Filmmaker Davis Guggenheim follows Al Gore on the lecture circuit, as the former presidential candidate campaigns to raise public awareness of the dangers of global warming and calls for immediate action to curb its destructive effects on the environment.
The story of the life and career of the legendary rhythm and blues musician Ray Charles, from his humble beginnings in the South, where he went blind at age seven, to his meteoric rise to stardom during the 1950s and 1960s.
In New York City's Harlem circa 1987, an overweight, abused, illiterate teen who is pregnant with her second child is invited to enroll in an alternative school in hopes that her life can head in a new direction.
Biopic of the iconic French singer Édith Piaf. Raised by her grandmother in a brothel, she was discovered while singing on a street corner at the age of 19. Despite her success, Piaf's life was filled with tragedy.
In 1959, Truman Capote learns of the murder of a Kansas family and decides to write a book about the case. While researching for his novel In Cold Blood, Capote forms a relationship with one of the killers, Perry Smith, who is on death row.
Philip Seymour Hoffman,
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A look at tightrope walker Philippe Petit's daring, but illegal, high-wire routine performed between New York City's World Trade Center's twin towers in 1974, what some consider, "the artistic crime of the century".
Jean François Heckel,
An elderly Margaret Thatcher talks to the imagined presence of her recently deceased husband as she struggles to come to terms with his death while scenes from her past life, from girlhood to British prime minister, intervene.
Richard E. Grant
Detroit, the early 1960s. Curtis Taylor, Jr., a car salesman, breaks into the music business with big dreams. He signs a trio of young women, the Dreamettes, gets them a job backing an R&B performer, James "Thunder" Early, establishes his own record label and starts wheeling and dealing. When Early flames out, Curtis makes the Dreamettes into headliners as the Dreams, but not before demoting their hefty big-voiced lead singer, Effie White, and putting the softer-voiced looker, Deena Jones, in front. Soon after, he fires Effie, sends her into a life of proud poverty, and takes Deena and the Dreams to the top. How long can Curtis stay there, and will Effie ever get her due?Written by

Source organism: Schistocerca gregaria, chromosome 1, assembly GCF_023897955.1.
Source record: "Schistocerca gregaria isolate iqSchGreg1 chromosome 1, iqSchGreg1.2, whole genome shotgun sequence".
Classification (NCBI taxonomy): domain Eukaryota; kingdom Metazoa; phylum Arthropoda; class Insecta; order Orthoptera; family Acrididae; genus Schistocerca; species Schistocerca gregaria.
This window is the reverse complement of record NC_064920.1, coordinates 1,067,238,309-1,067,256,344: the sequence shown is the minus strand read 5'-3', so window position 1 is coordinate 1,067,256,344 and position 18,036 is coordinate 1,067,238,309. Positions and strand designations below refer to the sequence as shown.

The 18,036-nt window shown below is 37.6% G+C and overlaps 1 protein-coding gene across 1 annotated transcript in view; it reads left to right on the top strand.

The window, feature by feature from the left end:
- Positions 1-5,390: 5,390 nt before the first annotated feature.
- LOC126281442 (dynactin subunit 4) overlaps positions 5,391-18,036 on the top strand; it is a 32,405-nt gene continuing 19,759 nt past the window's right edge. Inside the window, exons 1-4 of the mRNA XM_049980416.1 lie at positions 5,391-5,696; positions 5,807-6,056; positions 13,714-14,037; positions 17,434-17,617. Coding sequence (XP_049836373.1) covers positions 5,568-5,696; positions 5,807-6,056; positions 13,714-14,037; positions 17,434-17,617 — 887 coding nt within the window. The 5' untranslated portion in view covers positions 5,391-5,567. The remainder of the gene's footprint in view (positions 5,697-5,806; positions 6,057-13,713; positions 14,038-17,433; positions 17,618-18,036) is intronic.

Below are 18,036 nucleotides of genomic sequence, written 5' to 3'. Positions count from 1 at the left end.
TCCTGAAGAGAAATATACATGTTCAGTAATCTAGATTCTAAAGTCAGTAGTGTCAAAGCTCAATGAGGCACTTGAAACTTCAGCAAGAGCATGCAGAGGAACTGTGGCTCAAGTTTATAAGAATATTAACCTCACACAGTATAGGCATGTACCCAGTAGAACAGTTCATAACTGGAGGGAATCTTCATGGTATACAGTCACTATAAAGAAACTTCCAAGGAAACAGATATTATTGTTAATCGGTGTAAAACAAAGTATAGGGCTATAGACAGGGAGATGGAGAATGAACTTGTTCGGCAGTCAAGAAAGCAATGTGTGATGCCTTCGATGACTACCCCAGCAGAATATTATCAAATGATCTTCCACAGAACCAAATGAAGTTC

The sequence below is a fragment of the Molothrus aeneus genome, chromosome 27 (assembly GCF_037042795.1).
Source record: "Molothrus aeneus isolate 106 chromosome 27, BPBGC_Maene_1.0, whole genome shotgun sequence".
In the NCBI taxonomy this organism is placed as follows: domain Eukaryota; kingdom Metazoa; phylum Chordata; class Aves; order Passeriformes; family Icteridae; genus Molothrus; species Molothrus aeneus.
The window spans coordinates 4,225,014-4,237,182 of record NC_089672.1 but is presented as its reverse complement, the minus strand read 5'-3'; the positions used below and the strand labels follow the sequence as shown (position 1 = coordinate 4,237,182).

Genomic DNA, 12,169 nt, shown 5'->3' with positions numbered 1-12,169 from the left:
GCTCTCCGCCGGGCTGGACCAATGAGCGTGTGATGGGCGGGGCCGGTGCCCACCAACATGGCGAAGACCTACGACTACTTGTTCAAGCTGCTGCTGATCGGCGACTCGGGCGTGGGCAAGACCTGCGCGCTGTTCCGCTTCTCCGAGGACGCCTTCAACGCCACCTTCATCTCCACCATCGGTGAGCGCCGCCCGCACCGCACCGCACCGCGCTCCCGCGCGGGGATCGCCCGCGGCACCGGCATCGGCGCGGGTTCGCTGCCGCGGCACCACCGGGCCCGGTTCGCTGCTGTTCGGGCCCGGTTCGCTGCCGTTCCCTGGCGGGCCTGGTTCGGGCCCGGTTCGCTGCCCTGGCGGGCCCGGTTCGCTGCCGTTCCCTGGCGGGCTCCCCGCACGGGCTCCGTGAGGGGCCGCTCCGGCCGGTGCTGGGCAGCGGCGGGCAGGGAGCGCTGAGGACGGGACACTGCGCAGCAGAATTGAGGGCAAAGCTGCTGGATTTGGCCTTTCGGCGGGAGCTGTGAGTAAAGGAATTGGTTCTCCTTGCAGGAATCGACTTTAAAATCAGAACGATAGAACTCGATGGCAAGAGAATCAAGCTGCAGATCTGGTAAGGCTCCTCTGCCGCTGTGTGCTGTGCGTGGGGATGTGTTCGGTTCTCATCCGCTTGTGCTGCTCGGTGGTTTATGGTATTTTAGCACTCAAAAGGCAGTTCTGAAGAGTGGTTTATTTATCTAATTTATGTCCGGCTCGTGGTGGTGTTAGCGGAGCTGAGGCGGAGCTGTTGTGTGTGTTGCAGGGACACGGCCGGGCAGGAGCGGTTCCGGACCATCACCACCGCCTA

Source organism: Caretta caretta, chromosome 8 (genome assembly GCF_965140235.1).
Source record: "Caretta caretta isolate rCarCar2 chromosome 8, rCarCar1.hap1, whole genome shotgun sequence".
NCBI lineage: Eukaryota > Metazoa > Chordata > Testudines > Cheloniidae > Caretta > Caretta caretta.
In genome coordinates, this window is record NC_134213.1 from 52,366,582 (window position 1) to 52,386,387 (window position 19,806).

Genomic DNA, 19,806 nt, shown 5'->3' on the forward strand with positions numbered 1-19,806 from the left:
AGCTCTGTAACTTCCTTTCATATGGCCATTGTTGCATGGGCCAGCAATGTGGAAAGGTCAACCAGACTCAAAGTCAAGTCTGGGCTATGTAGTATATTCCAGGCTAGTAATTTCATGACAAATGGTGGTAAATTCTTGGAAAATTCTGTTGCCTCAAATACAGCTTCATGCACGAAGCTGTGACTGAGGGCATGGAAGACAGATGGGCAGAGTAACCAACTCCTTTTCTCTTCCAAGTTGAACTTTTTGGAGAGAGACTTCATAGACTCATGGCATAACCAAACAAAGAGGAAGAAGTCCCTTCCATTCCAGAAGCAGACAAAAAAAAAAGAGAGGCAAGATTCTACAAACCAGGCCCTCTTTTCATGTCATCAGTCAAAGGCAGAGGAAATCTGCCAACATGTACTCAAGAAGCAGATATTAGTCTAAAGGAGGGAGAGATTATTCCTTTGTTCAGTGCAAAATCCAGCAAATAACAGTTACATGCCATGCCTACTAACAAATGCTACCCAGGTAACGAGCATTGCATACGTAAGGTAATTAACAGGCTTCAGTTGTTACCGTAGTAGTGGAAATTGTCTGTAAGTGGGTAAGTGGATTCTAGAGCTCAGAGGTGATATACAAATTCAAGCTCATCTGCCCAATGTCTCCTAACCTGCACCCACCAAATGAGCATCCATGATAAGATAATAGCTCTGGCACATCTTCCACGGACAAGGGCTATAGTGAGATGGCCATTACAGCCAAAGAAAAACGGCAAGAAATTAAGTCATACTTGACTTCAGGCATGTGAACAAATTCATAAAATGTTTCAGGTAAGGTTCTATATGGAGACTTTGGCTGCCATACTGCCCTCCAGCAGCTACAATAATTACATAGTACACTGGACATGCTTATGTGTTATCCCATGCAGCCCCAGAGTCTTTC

The film, and the original Broadway musical, are based heavily on The Supremes (later known as "Diana Ross & The Supremes"). Curtis Taylor, Jr. represents Motown Founder Berry Gordy. Both men worked in the automotive industry before focusing on music, and integrated aspects of the automotive business into the music making process. Both were romantically involved with the lead singer of their label's most successful female group. Effie's departure from the group closely matches Florence Ballard, whose voice was much more powerful than Ross's. See more »